Tom Malinowski spent four years in Congress in an election that at least at one point was decided by just one vote.
When Hugh Sinclair walked into the Union County Democratic screening committee in March 2018, Malinowski and Linda Weber each had six votes.
Sinclair, the Democratic chairman in Garwood (pop. 4,255) and the lone uncommitted voter in the room, was to be the decider.
At that moment, the race for the Democratic nomination for Congress in New Jersey’s 7th district was up in the air as Democrats battled to pick a challenger for five-term Rep. Leonard Lance (R-Clinton), a moderate Republican who would become a casualty of Donald Trump’s mid-term election.
Malinowski became a first-time candidate in October 2017 in a field that would eventually swell to seven contenders: Weber, a bank executive; 2016 challenger Peter Jacob; environmental activist David Pringle; and newcomers Scott Salmon, Lisa Mandelblatt, and Goutam Jois.
After scoring convention wins in Hunterdon, Morris, and Warren counties, Malinowski had won organization lines. Webber had the line in Somerset and Essex.
Union County was a must-win for both candidates. The day before the vote, Emily’s List announced that it would endorse Weber if she won the Union County line.
The line in Union was awarded by a vote of the thirteen municipal chairs, where towns had the same weight regardless of population. Malinowski had Berkeley Heights, Cranford, Kenilworth, New Providence, Scotch Plains, and Westfield. Weber’s votes came from Clark, Mountainside, Springfield, Summit, Union, and Winfield.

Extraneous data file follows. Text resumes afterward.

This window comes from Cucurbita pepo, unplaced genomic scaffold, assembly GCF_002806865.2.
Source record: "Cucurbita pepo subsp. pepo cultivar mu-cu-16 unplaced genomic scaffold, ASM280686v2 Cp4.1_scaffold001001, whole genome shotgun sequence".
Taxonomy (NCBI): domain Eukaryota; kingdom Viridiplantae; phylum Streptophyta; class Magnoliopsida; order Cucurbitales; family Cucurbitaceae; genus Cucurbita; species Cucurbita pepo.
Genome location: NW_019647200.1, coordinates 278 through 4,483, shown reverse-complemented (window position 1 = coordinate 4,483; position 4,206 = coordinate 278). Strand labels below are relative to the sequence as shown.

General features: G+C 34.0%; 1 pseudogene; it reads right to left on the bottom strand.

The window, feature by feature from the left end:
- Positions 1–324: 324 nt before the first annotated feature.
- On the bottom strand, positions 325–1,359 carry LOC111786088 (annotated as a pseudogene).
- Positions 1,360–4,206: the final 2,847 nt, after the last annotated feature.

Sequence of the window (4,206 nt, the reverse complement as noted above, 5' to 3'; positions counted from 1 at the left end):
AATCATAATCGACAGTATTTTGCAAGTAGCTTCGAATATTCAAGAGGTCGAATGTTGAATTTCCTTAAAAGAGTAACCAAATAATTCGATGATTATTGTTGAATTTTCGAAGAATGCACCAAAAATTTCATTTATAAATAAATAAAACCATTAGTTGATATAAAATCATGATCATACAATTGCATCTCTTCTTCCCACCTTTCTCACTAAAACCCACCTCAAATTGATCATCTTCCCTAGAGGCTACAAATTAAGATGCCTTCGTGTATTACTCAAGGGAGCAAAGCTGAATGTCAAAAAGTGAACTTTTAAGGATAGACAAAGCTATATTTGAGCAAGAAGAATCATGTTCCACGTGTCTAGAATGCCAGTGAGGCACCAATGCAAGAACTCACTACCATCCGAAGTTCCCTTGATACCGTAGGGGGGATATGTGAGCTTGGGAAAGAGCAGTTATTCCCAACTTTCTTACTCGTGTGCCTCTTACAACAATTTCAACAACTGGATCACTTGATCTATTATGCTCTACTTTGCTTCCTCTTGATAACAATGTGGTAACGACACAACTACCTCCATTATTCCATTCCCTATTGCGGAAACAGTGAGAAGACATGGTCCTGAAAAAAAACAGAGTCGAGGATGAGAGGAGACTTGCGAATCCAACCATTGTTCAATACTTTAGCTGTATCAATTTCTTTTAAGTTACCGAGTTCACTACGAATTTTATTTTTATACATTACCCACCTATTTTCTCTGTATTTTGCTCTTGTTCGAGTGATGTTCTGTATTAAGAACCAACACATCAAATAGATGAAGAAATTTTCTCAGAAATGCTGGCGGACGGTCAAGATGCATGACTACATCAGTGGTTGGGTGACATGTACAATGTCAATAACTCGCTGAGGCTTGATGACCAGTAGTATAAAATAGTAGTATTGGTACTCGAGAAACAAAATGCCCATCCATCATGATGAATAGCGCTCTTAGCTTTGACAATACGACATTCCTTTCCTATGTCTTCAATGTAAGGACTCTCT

Sinclair voted for Malinowski, giving the former assistant U.S. Secretary of State the Union County line by a razor-thin 7-6 vote.
Webber dropped out after losing Union and Malinowski picked up the lines in Somerset and Essex.
Union had 29% of the Democratic primary voters in the 7th, and Somerset was 25%. Hunterdon (19%), Morris (13%), Warren (9%), and Essex (5%) made up the rest.
Had Sinclair voted for Weber, it might have altered the entire landscape of the 2018 campaign.
Malinowski would have gone into the Democratic primary with his chief rival on the line in the counties that produced 54% of the vote.
He would have been forced to spend money on the primary, and even if he had won, he would have lost three months of fundraising as the presumed Democratic nominee.
It’s possible – no one will ever know – that a bitter, expensive Democratic primary would have helped Lance eke out a win in the general election. Some of the Democrats would not have posted the threat that Malinowski became.
Instead, Sinclair cleared the field for Malinowski and set up a path that allowed the Democrat to win 75% in the Democratic primary and beat Lance by 16,400 votes in November.